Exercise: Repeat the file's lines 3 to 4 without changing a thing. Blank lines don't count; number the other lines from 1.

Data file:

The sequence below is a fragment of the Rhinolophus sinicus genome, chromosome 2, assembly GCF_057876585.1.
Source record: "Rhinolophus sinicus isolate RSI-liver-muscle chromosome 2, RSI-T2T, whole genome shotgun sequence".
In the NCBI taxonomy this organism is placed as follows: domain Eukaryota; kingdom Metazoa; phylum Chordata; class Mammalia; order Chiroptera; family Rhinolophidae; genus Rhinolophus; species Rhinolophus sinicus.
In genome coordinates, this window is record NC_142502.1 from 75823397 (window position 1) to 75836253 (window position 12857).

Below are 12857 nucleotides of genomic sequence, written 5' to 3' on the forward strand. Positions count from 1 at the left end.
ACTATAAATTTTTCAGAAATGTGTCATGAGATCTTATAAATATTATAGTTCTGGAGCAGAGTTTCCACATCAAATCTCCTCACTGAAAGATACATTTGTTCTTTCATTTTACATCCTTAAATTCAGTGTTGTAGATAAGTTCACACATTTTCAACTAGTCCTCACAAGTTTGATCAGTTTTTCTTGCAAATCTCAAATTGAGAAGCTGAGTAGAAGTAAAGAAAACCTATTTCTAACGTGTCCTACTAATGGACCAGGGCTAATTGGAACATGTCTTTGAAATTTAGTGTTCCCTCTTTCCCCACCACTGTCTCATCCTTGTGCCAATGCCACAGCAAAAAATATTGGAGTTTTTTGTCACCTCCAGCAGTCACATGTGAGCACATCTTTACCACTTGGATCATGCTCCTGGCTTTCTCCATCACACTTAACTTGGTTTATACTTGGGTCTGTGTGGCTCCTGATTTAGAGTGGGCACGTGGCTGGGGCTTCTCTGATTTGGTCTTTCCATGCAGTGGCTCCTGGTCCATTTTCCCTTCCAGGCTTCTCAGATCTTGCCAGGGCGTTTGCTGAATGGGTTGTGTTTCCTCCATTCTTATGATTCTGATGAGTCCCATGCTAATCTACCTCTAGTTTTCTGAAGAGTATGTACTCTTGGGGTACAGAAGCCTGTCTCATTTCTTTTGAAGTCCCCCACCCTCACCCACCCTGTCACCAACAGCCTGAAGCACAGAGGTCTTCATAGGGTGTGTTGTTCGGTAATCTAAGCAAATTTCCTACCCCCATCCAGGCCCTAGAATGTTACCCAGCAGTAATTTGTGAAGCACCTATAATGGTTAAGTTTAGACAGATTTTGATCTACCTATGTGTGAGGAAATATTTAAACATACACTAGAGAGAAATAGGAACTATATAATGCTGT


In the NCBI taxonomy this organism is placed as follows: domain Eukaryota; kingdom Metazoa; phylum Chordata; class Mammalia; order Chiroptera; family Rhinolophidae; genus Rhinolophus; species Rhinolophus sinicus.
In genome coordinates, this window is record NC_142502.1 from 75823397 (window position 1) to 75836253 (window position 12857).